This is bold prediction, but it’s clear to me that over the next several years, the standalone still camera will disappear from the hands of everyone – with the exception of a few high end professionals.
Professional photographers (if they still exist then… and I think many, or to be honest some will) will continue to make photographs with DSLR/ Medium format and perhaps mirrorless still cameras – but the vast majority of photographers will continue the exodus towards smartphones.
The smartphones and/or iPhones have already won.
I’ve been a photographer for 25 years now. I learned on black and white film and transferred to C-41 and then Chrome E-6. I was classically trained in a black and white darkroom and in color reversal and cibachrome printing. I was also one of the first staff photographers at The New York Times to shoot with then high-end digital cameras in 1999 – the $22,000 Canon D2000s.
Recently I’ve been working on a project called “AIR” that involves flying over cities around the world and photographing them at night from high altitude from a helicopter and I am LOVING the current cameras out there – they are AMAZING!!! We are working with the best cameras ever made today, that far exceed what film could ever have done. (Outside of 8X10 film for certain uses.)
Just two days ago, a friend (an amateur) and I went out to photograph with our still cameras and our iPhones. He had a Sony A7s, and I had a Leica M9. I also had access to a Pentax medium format 50 MP camera at the time.
Here’s what happened: my Leica M9 and his Sony A7s literally served as extremely expensive STANDS for the iPhones – to prop them up as we photographed a series of time lapses, stills, videos and slow motion videos over several hours.
The key take away here isn’t that iPhones are BETTER than still cameras. Not by a long shot. Let me repeat that again: iPhones and Smartphones are not better cameras by any stretch of the imagination to still cameras with specialized lenses.
The key is that the software on those smartphones, and the social media platforms and instant connection to the web – ARE BETTER and cannot be overcome by camera companies that fail to integrate software within their camera bodies going forward.
The software that is installed on those smartphones and iPhones and what you can do with it supersedes the advantage that any once camera system alone gives you for most of us – professionals will continue to need speciality lenses, lights, and larger megapixels to differentiate themselves from the masses. (So if you’re a professional you can breathe, this article is not necessarily aimed at you… but the truth of it is: it IS. more on that later.)
The engineering power and ideas behind the variety of photo / video and more important the social media software that can be installed on your phone is simply too powerful to ignore. Just remember to turn on airplane mode before you start your next masterpiece…
And you can’t ignore the single most important factor: you always have your phone with you.
And another HUGE factor: who wants to stick a CF/SD card in a computer, import, edit, tone, export, share / publish a website anymore – when you can do the same thing in 1-3 clicks of your thumb on a Smartphone?
The battle is over… the smartphones and iOSs have won. The quality is good enough on a smartphone/iPhone today, that when combined with software the need for a dedicated still camera can appear to be a burden to the majority of people out there: unless they have a specific technical need that only a DSLR or speciality lenses can offer.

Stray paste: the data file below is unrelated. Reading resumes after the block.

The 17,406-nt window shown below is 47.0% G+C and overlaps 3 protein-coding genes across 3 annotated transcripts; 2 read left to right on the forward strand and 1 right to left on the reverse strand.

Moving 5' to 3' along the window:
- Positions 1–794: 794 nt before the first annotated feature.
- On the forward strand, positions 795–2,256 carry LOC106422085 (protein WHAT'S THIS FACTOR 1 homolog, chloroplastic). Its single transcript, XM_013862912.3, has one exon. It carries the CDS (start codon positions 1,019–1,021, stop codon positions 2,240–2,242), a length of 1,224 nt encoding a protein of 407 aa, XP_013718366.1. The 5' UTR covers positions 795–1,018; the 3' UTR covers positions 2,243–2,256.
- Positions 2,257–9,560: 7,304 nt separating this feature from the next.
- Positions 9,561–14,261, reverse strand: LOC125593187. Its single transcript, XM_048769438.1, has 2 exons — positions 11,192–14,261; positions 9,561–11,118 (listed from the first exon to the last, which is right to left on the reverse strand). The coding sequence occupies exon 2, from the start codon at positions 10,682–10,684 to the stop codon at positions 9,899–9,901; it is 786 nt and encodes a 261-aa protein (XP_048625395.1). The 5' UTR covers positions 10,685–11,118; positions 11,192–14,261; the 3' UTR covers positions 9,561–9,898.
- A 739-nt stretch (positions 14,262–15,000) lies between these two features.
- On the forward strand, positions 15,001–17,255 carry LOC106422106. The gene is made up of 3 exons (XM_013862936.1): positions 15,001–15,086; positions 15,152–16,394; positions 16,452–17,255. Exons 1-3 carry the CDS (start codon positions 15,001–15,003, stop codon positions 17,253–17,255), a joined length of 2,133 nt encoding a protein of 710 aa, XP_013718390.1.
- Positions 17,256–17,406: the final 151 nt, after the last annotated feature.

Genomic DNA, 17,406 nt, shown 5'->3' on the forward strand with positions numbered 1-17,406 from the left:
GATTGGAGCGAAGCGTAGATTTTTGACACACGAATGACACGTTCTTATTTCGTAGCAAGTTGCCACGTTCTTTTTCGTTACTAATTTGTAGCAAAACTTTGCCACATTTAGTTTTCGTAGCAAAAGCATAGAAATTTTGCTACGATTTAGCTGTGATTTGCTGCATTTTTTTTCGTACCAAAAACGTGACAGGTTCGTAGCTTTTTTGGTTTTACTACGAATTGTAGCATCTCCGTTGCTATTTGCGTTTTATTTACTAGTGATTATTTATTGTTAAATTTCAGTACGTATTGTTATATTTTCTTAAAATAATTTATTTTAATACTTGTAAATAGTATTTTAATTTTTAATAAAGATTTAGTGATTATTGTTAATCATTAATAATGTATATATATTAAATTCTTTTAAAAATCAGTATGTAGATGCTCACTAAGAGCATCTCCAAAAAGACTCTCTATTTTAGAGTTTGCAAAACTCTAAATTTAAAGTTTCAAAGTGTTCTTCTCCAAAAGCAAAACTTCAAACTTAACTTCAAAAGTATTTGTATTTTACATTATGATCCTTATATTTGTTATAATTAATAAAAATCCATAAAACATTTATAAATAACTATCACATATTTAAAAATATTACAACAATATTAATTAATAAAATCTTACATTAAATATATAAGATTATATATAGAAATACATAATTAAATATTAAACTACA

With platforms like Twitter, FB, Storehouse, Instagram, 500 pixels, Tumblr etc etc – it’s too late to go back to the clunky way of doing things unless you are TRULY a big time hobbyist who loves the process. And I do! But not that often… and truth is: we’re in the vast minority. More pictures are taken in a short period every day than in the entire history of humanity combined… think about it. I love to shoot black and white film as well! But try to get it processed… that’s the point: the labs can’t make enough to justify staying open: because we aficionados are in the minority. Hard to admit, but true numerically. Try finding a photo lab that processes black and white film …
The technological trends and shift towards digital and now smartphones that are connected to the web, are undeniably the most important factors at play here: we’re all gotten used to having a $300-$900 mini computer on us at ALL times, and you can’t compete with a tool that is glued to your end-user… no camera company can compete with that, and they simply haven’t even tried to put editing/social media software into their cameras, which is a potentially devastating oversight long term.
And here is why it’s relevant to professional photographers:
Long story short: most companies are going to stop catering to the professional high end market. The market has changed enough in the past years so significantly, that’s it’s more likely that the average user is following a YouTube user you may never have heard of – as opposed to a highly decorated and respected professional photographer who is an “Ambassador” for a specific brand. We should all be paying attention to this trend… Brands follow the clicks and traffic – end of story. Today is all about “ROI” or “Return on Investment” or clicks that can be tracked and quantified.
Long gone are the days of the National Geographic Ads where David Doubilet did ads for Rolex… most people don’t seem to care anymore as to which publication you work for or what your long work history is: they just want to know what the coolest thing you did LAST WEEK that they can distract themselves with.
So why does this matter to the professional?
Well it all started years ago, and one example is Apple’s relation to “Pro Apps” over the past few years in many ways – although recently Apple has retraced its steps a bit, you’ll notice that there isn’t a clear focus from that company on what are termed “Pro Apps” (as I said they are putting a LOT of attention into Final Cut X for example) but you may have noticed that Aperture was laid to rest late last year – which was terribly sad for me on a number of levels.